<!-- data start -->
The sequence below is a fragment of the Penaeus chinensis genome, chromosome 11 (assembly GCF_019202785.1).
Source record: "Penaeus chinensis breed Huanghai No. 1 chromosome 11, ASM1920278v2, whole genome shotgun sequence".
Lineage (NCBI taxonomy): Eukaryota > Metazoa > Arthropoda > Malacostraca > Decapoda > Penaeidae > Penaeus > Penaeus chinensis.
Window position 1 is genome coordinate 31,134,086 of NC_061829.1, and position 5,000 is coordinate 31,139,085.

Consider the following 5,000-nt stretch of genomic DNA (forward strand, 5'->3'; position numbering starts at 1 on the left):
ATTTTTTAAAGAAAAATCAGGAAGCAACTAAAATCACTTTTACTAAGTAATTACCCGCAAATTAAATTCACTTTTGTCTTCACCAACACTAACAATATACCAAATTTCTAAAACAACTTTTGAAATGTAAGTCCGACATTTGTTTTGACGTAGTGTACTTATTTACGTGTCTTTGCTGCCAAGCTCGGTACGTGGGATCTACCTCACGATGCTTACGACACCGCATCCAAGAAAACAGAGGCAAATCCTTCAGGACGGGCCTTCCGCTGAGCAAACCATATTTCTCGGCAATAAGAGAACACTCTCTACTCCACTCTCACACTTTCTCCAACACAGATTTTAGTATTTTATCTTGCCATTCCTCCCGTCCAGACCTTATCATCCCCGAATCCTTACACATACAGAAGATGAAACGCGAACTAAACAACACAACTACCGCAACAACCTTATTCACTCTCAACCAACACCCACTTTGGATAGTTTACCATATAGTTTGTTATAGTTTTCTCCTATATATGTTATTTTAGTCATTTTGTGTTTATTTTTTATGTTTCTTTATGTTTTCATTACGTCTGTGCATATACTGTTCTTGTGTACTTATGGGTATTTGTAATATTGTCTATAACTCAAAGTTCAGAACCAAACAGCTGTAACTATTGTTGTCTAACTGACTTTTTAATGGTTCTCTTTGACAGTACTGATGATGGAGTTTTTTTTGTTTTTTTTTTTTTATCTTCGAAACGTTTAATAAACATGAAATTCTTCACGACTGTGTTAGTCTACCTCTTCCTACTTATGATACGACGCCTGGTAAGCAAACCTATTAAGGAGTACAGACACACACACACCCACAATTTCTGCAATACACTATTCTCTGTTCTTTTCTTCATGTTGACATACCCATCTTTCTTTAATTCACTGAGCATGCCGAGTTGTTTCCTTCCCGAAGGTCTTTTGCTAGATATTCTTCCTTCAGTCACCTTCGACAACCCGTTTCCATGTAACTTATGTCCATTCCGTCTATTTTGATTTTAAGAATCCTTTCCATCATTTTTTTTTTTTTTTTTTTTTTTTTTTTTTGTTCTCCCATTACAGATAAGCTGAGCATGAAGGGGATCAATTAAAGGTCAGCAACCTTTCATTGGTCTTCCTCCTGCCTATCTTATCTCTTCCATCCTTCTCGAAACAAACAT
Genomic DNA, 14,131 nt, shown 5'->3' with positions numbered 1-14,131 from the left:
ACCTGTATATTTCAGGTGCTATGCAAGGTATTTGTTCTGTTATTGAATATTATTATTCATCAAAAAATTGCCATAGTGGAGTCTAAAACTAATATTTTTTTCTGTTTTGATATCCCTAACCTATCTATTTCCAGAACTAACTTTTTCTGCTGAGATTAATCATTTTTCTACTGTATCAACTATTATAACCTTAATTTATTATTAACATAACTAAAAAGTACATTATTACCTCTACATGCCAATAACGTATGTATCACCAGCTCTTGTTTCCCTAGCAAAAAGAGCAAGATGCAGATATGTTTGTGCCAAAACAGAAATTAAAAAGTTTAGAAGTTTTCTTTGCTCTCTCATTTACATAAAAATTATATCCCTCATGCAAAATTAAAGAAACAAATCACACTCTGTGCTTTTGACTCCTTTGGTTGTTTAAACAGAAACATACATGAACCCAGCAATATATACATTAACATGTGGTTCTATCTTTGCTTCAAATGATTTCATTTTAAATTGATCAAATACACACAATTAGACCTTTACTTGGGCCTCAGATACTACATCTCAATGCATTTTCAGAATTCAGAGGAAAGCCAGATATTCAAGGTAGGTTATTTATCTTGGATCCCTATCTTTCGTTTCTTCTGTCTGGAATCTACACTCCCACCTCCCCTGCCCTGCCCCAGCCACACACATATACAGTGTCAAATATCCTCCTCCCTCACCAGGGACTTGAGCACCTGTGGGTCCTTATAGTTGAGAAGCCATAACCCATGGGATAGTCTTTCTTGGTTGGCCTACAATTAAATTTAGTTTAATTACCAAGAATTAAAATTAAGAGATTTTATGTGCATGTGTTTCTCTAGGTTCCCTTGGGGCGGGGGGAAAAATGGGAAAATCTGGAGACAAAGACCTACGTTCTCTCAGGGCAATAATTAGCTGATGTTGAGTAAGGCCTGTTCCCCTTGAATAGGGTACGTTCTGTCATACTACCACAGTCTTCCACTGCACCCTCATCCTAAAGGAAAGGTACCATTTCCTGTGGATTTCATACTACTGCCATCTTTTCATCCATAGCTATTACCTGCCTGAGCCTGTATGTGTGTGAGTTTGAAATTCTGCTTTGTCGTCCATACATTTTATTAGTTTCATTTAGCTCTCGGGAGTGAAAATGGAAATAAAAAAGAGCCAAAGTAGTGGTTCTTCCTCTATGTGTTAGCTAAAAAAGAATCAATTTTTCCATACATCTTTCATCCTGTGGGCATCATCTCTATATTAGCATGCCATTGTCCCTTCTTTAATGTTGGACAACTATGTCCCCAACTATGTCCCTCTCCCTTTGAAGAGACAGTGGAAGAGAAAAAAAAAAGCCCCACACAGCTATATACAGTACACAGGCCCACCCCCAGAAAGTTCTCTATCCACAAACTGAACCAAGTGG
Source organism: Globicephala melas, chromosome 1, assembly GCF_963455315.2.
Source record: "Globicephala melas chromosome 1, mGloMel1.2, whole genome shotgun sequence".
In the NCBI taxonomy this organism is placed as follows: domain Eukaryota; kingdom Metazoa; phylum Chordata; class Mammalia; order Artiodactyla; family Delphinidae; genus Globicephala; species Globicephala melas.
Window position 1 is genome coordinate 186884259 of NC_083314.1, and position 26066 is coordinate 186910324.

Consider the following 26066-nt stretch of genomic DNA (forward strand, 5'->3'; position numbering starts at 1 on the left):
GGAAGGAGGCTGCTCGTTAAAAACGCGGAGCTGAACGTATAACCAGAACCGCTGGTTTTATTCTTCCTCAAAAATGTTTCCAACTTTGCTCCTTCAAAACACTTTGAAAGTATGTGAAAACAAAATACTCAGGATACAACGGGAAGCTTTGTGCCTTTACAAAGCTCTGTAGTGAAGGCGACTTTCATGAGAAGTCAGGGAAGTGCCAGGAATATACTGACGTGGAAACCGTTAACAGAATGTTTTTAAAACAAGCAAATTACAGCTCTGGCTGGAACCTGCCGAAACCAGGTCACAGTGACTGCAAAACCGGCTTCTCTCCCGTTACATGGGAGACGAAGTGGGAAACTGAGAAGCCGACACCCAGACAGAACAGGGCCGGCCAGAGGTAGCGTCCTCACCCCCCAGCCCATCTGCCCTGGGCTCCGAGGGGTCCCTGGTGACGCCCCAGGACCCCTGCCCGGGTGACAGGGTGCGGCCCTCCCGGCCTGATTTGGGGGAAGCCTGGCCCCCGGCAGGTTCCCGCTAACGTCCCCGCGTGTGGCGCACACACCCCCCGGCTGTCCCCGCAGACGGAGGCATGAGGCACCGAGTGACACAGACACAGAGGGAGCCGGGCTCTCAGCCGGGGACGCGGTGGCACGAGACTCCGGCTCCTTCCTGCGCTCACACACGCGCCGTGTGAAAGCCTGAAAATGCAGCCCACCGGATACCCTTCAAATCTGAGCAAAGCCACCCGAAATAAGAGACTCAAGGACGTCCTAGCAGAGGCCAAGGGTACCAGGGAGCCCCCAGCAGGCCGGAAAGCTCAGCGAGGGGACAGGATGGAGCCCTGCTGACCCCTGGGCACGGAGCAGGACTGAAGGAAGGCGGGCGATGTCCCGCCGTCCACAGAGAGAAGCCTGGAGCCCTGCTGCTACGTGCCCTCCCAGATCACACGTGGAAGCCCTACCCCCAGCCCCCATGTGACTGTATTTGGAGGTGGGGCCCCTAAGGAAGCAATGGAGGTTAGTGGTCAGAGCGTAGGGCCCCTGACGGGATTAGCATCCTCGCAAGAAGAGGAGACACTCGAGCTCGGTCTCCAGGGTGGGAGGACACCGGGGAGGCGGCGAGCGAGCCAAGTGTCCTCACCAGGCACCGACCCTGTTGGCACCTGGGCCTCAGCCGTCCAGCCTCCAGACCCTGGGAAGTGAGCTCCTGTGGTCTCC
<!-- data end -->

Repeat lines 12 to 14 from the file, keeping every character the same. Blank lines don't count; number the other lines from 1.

Window position 1 is genome coordinate 186884259 of NC_083314.1, and position 26066 is coordinate 186910324.

Consider the following 26066-nt stretch of genomic DNA (forward strand, 5'->3'; position numbering starts at 1 on the left):
GGAAGGAGGCTGCTCGTTAAAAACGCGGAGCTGAACGTATAACCAGAACCGCTGGTTTTATTCTTCCTCAAAAATGTTTCCAACTTTGCTCCTTCAAAACACTTTGAAAGTATGTGAAAACAAAATACTCAGGATACAACGGGAAGCTTTGTGCCTTTACAAAGCTCTGTAGTGAAGGCGACTTTCATGAGAAGTCAGGGAAGTGCCAGGAATATACTGACGTGGAAACCGTTAACAGAATGTTTTTAAAACAAGCAAATTACAGCTCTGGCTGGAACCTGCCGAAACCAGGTCACAGTGACTGCAAAACCGGCTTCTCTCCCGTTACATGGGAGACGAAGTGGGAAACTGAGAAGCCGACACCCAGACAGAACAGGGCCGGCCAGAGGTAGCGTCCTCACCCCCCAGCCCATCTGCCCTGGGCTCCGAGGGGTCCCTGGTGACGCCCCAGGACCCCTGCCCGGGTGACAGGGTGCGGCCCTCCCGGCCTGATTTGGGGGAAGCCTGGCCCCCGGCAGGTTCCCGCTAACGTCCCCGCGTGTGGCGCACACACCCCCCGGCTGTCCCCGCAGACGGAGGCATGAGGCACCGAGTGACACAGACACAGAGGGAGCCGGGCTCTCAGCCGGGGACGCGGTGGCACGAGACTCCGGCTCCTTCCTGCGCTCACACACGCGCCGTGTGAAAGCCTGAAAATGCAGCCCACCGGATACCCTTCAAATCTGAGCAAAGCCACCCGAAATAAGAGACTCAAGGACGTCCTAGCAGAGGCCAAGGGTACCAGGGAGCCCCCAGCAGGCCGGAAAGCTCAGCGAGGGGACAGGATGGAGCCCTGCTGACCCCTGGGCACGGAGCAGGACTGAAGGAAGGCGGGCGATGTCCCGCCGTCCACAGAGAGAAGCCTGGAGCCCTGCTGCTACGTGCCCTCCCAGATCACACGTGGAAGCCCTACCCCCAGCCCCCATGTGACTGTATTTGGAGGTGGGGCCCCTAAGGAAGCAATGGAGGTTAGTGGTCAGAGCGTAGGGCCCCTGACGGGATTAGCATCCTCGCAAGAAGAGGAGACACTCGAGCTCGGTCTCCAGGGTGGGAGGACACCGGGGAGGCGGCGAGCGAGCCAAGTGTCCTCACCAGGCACCGACCCTGTTGGCACCTGGGCCTCAGCCGTCCAGCCTCCAGACCCTGGGAAGTGAGCTCCTGTGGTCTCC